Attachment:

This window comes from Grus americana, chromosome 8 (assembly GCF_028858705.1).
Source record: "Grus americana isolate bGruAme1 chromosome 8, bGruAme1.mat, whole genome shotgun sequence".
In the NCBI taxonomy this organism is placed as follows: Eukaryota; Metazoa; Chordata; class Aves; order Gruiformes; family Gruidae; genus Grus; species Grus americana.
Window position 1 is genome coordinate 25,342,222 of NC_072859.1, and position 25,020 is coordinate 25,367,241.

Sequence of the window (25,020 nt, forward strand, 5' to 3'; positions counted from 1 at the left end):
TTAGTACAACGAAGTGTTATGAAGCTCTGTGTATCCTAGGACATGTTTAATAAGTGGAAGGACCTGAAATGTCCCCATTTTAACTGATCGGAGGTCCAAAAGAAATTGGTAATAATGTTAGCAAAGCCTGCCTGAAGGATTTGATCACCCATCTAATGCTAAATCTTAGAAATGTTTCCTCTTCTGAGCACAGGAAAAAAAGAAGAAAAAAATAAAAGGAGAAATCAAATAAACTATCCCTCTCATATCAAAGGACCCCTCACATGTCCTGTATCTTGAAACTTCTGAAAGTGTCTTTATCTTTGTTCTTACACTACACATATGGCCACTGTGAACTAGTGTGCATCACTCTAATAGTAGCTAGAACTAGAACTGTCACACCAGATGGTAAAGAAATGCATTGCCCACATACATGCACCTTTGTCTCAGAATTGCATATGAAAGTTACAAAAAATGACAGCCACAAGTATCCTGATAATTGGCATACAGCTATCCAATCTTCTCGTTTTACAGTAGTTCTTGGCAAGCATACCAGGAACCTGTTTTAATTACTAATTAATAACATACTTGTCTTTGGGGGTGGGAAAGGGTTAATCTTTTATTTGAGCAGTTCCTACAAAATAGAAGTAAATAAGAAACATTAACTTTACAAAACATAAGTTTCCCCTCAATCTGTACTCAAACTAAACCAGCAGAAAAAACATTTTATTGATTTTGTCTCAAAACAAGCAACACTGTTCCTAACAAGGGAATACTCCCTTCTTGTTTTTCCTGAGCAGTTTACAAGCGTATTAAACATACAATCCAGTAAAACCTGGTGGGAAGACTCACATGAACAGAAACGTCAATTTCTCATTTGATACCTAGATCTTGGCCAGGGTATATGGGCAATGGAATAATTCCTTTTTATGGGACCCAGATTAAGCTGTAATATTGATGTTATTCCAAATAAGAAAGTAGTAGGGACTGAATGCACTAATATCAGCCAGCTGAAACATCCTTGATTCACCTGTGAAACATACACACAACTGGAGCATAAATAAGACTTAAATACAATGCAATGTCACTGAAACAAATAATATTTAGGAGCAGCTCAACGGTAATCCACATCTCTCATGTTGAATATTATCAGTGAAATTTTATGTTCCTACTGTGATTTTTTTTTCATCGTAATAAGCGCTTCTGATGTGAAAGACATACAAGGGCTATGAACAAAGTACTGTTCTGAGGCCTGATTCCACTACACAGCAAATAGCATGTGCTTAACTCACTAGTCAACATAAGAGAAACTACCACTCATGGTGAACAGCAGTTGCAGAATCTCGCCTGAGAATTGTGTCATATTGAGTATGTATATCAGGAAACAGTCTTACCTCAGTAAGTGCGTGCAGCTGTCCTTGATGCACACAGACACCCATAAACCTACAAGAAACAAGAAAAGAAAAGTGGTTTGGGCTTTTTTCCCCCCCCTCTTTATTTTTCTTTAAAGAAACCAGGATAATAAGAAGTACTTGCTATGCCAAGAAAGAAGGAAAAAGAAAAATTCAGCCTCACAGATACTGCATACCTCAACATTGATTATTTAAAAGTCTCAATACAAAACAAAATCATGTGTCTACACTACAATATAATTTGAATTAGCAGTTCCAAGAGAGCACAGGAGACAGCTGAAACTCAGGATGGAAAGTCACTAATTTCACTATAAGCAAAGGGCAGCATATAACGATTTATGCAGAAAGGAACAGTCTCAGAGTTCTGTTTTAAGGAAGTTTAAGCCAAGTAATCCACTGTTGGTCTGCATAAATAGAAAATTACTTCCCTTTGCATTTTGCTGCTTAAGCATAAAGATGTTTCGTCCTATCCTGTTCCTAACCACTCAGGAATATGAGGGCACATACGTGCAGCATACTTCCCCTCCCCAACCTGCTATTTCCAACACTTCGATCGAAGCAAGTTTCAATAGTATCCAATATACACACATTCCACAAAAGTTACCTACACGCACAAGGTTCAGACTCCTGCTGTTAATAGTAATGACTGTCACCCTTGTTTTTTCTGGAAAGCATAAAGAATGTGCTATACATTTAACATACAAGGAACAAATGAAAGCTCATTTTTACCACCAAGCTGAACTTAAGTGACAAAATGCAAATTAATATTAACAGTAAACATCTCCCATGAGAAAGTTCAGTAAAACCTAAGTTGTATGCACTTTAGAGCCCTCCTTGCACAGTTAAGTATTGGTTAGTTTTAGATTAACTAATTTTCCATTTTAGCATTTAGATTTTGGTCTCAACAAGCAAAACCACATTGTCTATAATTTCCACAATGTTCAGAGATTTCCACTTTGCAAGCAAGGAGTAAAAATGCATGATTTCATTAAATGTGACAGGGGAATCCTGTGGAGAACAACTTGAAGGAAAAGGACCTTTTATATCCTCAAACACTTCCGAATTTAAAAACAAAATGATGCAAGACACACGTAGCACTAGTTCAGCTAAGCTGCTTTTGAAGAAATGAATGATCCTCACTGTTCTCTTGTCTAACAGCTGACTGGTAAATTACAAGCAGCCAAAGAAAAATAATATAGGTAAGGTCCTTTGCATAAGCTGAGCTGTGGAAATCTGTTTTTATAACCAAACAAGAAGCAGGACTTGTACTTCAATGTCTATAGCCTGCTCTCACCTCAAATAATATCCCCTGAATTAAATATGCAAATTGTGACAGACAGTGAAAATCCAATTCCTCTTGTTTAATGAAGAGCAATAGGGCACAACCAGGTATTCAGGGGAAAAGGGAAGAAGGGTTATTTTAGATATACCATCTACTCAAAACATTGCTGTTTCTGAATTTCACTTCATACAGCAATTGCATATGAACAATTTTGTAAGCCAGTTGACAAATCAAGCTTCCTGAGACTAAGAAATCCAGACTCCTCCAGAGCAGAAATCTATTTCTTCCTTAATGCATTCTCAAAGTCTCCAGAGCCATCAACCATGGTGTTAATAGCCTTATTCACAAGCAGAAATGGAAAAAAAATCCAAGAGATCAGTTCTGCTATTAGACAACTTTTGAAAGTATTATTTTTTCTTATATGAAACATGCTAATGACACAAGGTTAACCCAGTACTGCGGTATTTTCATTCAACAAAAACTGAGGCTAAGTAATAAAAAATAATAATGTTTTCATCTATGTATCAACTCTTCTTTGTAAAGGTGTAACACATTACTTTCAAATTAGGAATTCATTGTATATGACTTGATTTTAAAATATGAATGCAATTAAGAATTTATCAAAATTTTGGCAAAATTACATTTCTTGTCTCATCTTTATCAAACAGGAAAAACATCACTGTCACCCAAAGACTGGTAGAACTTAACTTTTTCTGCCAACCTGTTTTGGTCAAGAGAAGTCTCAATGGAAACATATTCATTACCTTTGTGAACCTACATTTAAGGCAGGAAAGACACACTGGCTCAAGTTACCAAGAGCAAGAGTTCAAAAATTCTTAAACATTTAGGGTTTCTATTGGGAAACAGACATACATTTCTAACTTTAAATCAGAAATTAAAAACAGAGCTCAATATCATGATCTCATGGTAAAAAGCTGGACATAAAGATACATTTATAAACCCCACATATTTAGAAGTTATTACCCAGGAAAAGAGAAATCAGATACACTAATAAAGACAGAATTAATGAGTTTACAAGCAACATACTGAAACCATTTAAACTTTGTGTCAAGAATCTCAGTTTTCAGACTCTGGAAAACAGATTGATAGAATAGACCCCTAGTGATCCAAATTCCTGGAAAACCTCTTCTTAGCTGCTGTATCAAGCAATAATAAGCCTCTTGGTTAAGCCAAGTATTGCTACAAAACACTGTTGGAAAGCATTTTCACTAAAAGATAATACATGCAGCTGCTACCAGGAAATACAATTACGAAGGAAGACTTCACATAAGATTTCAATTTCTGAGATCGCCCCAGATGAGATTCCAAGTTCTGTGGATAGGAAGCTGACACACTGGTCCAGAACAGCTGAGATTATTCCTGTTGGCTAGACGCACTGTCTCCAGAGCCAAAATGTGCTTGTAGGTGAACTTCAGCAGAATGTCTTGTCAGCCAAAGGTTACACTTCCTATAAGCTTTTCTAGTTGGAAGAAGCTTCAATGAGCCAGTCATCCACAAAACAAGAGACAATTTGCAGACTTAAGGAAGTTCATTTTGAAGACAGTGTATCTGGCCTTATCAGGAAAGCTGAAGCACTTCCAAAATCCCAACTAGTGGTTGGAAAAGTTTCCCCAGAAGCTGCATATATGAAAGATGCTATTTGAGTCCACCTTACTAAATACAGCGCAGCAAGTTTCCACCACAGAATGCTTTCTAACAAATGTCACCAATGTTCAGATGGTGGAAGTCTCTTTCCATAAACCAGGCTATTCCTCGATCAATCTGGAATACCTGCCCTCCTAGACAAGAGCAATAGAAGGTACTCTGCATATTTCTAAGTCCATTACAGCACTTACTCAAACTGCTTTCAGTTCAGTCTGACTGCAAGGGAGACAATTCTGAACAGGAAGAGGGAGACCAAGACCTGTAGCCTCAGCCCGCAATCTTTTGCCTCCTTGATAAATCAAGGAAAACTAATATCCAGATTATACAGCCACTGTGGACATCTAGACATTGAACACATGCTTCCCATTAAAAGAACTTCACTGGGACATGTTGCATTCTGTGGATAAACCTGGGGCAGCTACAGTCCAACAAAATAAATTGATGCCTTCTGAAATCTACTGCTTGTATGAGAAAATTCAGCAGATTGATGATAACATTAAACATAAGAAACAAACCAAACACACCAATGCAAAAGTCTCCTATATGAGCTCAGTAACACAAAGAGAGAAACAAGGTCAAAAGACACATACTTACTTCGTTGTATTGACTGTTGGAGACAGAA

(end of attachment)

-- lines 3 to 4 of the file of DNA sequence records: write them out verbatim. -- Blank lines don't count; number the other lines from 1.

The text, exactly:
In the NCBI taxonomy this organism is placed as follows: Eukaryota; Metazoa; Chordata; class Aves; order Gruiformes; family Gruidae; genus Grus; species Grus americana.
Window position 1 is genome coordinate 25,342,222 of NC_072859.1, and position 25,020 is coordinate 25,367,241.